I agree with the previous answers. The easiest answer for you would be to contact the attorney that drafted the independent contractor agreement for you and ask him or her if the contract will work in this situation. That attorney should be able to advise on whether the language in the contract should be updated or customized given the circumstances.

    Otherwise, a quick review of the contract by another attorney would be a good idea to make sure you are subjecting your startup to employment and tax-related issues.

    See question 
  • Starting a company in a different state than my resident state

    I stay in Portland, Oregon and want to start an Information Technology company in Vancouver, WA which is like 20-30 miles from Portland as Washington state has better tax benefits. Is there any obligation for me to start only in Oregon or can i st...

    Gavin’s Answer

    I agree with the previous answer. You can form your business in any state you want, as long as you have a "registered agent" in that state. However, you are required to register your business in every state you do business in. This means that if you are a Washington IT company doing consulting for companies in Oregon and California, you are "doing business" in California and Oregon and will be required to register your business with those states. Once registered, you will be responsible for the various business taxes associated with doing business in those states.

    There are other considerations for choosing where to form your business, and it'd be best to talk with an attorney about your objectives for your business in order to determine the best choice of entity and location for forming your business. It's always best to have the right foundation for growing your business.

    See question 
  • Can I back out of an operating agreement?

    I signed an operating agreement saying I would invest in a business that was formed on April 20th this year. The federal paperwork just came back, the state's hasn't. I was to give my investment in two sums, a month ago and still have not. The wom...

    Gavin’s Answer

    I agree with the prior answer, you should consult with a business attorney to review the terms of the operating agreement and let you know if and how you can walk away from the business. It's difficult to advise on the "legal loopholes" without seeing the operating agreement.

    Many attorneys offer free consultations to discuss your situation and determine how the attorney can help you out. I'd suggest using one of those free consultations to sort out your situation.

    See question 
  • How are "satisfied" & "completion" defined to determine when we must pay our contractor for kitchen remodeling?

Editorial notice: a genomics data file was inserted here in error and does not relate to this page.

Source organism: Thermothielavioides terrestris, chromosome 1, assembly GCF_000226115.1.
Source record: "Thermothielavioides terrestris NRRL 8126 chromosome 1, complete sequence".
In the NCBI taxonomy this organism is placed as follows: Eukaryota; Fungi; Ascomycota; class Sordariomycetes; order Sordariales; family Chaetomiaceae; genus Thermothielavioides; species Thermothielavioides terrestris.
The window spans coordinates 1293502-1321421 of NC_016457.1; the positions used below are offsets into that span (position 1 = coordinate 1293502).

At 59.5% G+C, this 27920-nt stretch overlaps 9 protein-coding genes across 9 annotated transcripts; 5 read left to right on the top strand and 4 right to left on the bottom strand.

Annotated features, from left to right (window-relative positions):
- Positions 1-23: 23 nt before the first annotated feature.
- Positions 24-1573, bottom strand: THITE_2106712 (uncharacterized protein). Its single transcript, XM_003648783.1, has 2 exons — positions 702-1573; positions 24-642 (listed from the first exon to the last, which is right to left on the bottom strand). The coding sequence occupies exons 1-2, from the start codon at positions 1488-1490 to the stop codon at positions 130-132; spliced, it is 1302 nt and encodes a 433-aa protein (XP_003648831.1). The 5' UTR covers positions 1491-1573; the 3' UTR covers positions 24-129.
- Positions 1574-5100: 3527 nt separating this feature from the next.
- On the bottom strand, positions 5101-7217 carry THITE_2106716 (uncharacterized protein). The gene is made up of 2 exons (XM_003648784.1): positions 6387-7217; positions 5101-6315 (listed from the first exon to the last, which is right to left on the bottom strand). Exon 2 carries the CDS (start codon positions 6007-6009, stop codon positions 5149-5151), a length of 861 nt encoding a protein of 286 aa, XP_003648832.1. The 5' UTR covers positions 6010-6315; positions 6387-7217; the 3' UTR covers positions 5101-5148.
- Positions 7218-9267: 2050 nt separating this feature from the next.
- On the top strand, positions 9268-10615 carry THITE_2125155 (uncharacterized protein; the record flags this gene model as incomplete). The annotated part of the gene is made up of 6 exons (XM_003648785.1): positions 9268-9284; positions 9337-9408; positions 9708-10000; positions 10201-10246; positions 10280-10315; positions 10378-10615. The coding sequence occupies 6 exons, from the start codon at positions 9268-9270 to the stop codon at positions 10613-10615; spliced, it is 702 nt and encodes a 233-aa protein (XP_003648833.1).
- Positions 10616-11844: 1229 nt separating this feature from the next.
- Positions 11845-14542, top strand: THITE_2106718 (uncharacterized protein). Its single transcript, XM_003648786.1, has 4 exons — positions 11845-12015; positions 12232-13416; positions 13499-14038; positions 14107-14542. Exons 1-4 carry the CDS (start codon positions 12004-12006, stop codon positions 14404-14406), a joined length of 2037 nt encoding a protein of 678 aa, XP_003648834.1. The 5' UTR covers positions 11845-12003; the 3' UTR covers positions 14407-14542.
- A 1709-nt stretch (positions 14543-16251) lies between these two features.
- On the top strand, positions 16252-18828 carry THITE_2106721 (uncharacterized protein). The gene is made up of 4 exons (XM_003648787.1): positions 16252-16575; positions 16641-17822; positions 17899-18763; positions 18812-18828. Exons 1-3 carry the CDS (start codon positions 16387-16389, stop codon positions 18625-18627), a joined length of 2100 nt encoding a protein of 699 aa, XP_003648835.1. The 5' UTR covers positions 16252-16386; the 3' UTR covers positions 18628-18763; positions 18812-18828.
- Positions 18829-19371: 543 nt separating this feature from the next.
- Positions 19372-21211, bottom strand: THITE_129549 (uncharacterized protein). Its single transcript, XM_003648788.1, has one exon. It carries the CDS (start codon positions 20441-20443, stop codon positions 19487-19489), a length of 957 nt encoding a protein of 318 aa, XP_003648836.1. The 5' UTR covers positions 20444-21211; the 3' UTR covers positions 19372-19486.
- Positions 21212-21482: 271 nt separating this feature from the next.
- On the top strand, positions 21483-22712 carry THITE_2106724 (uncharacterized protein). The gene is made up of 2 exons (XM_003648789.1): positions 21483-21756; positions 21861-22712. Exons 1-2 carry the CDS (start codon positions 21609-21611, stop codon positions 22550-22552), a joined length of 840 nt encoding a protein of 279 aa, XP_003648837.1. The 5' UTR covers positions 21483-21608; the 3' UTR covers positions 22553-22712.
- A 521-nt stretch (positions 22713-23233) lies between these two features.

We are replacing our kitchen counter tops and appliances because our sink was leaking. The contractor left huge gaps two feet long that a finger will fit in them - between the counter and the walls. One of his workers (will fix) it tomorrow. ...

    Gavin’s Answer

    I agree with the prior answers. If there's no written definition of "completion" and "satisfied" then those terms will likely be defined by the industry norms, i.e. how those terms are typically defined in an agreement for contractor services in the industry and location where the services are performed. It'd be wise to contact an attorney that is familiar with the industry to discuss your options for resolving this situation. You may be able to recoup your original $5,000, depending on the terms of the agreement, and you may be able to have the contractor either (i) complete (or fix) the work or (ii) pay for another contractor to complete (or fix) the work.

    Long story short, you should contact an attorney to discuss your situation in more detail.

    See question 
  • Is there any legal recourse that an employer cant take if you did not sign a non-compete or verbally discuss any restrictions

    I work for an employer where I brought over some of my own clients and developed NEW clients by referral, I am ethical and my employer was aware I was building my own business but have not told any of my clients of my other business, however the c...

    Gavin’s Answer

    If there are no restrictions on your ability to compete with your current or former employer, then you may be able to take your existing clients with you. However, prior to doing so, you should consult with an attorney to discuss your situation in more detail. Even if you haven't signed any non-compete agreement, there are certain restrictions on your ability to benefit from using trade secrets or other information (including client lists, if the client list is considered a trade secret, which is a facts and circumstances test) you've acquired from your current or former employer.

    I'd consult with an attorney before you decide to take your clients with you because you could potentially end up in a messy dispute with your former employer depending on the circumstances. Many attorneys offer free consultations to discuss your situation.

    See question